Travel Guides - Church on Childrens Remains
‘Commenting on something that is not happened yet is basically wrong and hardly possible. We should first wait the experts to finish their work,’ the head of the Moscow Patriarchate Department for External Church Relations' communication service Fr. Mikhail Prokopenko told Interfax.
‘We hope that the experts’ work will not be motivated by some here-and-now necessities, however important somebody may believe them to be, but rather by the need to have historic truth unveiled for people,’ he added.
He said his hope was that the expertise of the remains would be done ‘in an unbiased, fair, and highly scientific manner, without any rush or short-term factors or reservation.’
‘We should not prompt the experts to any particular conclusions, especially by using the media to form an atmosphere of anxious expectation,’ he said.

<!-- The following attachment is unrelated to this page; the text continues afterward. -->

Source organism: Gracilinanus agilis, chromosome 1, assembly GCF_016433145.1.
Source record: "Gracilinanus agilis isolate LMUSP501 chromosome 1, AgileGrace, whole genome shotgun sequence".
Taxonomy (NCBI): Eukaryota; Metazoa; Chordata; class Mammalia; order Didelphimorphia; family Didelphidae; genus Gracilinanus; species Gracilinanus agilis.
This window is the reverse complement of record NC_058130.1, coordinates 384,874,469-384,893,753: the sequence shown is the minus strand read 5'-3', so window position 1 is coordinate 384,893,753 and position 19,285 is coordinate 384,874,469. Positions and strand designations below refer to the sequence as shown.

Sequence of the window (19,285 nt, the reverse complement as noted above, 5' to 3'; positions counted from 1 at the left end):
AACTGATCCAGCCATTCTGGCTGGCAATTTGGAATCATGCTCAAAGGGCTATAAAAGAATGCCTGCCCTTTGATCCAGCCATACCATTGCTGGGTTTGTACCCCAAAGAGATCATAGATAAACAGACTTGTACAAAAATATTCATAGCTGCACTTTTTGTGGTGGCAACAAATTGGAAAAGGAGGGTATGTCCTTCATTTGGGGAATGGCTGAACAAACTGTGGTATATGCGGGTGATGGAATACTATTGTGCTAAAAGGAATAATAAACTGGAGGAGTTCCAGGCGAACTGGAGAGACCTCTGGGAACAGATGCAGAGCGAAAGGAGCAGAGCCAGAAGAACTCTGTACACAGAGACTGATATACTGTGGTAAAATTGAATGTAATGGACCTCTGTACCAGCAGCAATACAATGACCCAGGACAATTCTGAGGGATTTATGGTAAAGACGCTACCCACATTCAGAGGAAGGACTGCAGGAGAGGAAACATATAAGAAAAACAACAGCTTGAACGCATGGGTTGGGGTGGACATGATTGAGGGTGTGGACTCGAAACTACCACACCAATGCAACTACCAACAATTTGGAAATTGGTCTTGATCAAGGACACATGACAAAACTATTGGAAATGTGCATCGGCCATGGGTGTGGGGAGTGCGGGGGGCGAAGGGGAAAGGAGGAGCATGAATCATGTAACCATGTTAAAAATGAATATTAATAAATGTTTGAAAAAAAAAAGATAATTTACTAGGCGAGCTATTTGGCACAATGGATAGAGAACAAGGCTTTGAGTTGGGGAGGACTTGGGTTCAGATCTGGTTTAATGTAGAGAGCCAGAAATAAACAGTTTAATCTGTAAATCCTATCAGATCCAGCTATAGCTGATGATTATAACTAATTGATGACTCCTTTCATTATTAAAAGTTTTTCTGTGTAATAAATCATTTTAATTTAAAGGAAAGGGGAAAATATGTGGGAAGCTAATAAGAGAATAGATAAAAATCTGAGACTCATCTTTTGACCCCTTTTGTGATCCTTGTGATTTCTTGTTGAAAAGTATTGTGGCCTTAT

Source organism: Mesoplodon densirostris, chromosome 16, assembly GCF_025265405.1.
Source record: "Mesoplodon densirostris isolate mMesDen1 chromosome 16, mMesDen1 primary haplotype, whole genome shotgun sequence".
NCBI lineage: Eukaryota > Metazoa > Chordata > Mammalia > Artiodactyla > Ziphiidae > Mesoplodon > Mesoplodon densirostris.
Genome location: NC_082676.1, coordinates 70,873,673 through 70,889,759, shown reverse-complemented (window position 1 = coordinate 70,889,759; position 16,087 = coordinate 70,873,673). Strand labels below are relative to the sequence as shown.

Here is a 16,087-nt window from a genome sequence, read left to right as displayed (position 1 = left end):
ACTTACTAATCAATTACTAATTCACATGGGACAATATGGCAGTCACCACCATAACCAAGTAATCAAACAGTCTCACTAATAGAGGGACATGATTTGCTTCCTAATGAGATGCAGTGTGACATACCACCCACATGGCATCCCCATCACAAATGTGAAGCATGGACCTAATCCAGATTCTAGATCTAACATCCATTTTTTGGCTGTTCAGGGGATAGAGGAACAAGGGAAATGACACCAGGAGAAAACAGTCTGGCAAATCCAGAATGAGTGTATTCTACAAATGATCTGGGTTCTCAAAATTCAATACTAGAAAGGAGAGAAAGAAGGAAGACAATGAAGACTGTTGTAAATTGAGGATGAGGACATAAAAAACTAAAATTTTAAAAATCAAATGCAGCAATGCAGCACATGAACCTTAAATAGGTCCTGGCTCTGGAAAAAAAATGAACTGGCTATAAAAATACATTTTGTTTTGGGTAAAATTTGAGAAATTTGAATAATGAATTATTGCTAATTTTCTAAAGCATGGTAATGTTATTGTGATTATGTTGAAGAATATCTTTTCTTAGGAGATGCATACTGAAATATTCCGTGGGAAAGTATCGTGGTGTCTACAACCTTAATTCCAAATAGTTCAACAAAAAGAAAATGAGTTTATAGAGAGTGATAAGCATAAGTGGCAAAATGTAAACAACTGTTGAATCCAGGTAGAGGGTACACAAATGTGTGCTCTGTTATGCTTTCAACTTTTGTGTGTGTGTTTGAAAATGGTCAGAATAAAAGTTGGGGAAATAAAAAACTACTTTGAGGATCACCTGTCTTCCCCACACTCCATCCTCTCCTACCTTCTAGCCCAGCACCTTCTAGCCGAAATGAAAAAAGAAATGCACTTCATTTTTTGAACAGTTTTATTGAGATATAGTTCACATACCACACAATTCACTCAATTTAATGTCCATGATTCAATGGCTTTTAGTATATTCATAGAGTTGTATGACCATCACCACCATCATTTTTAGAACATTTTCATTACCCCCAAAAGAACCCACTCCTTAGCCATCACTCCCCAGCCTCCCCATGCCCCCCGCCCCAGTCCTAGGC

As it was reported on Tuesday, the investigators inclines to the suggestion that the remains found in a grave near Yekaterinburg in July 2007 belong to children of the last Russian emperor, Nicholas II.
‘We work with archives in Moscow and Yekaterinburg. We check who could be executed or disappear without a trace in 1920s and 1930s. Yet the main theory now is that the remains may belong to Tsarevich Alexey and Princess Maria,’ the Russian General Prosecutor’s Office’s senior major case investigator Vladimir Solovyov said during a press-conference at Interfax-Ural.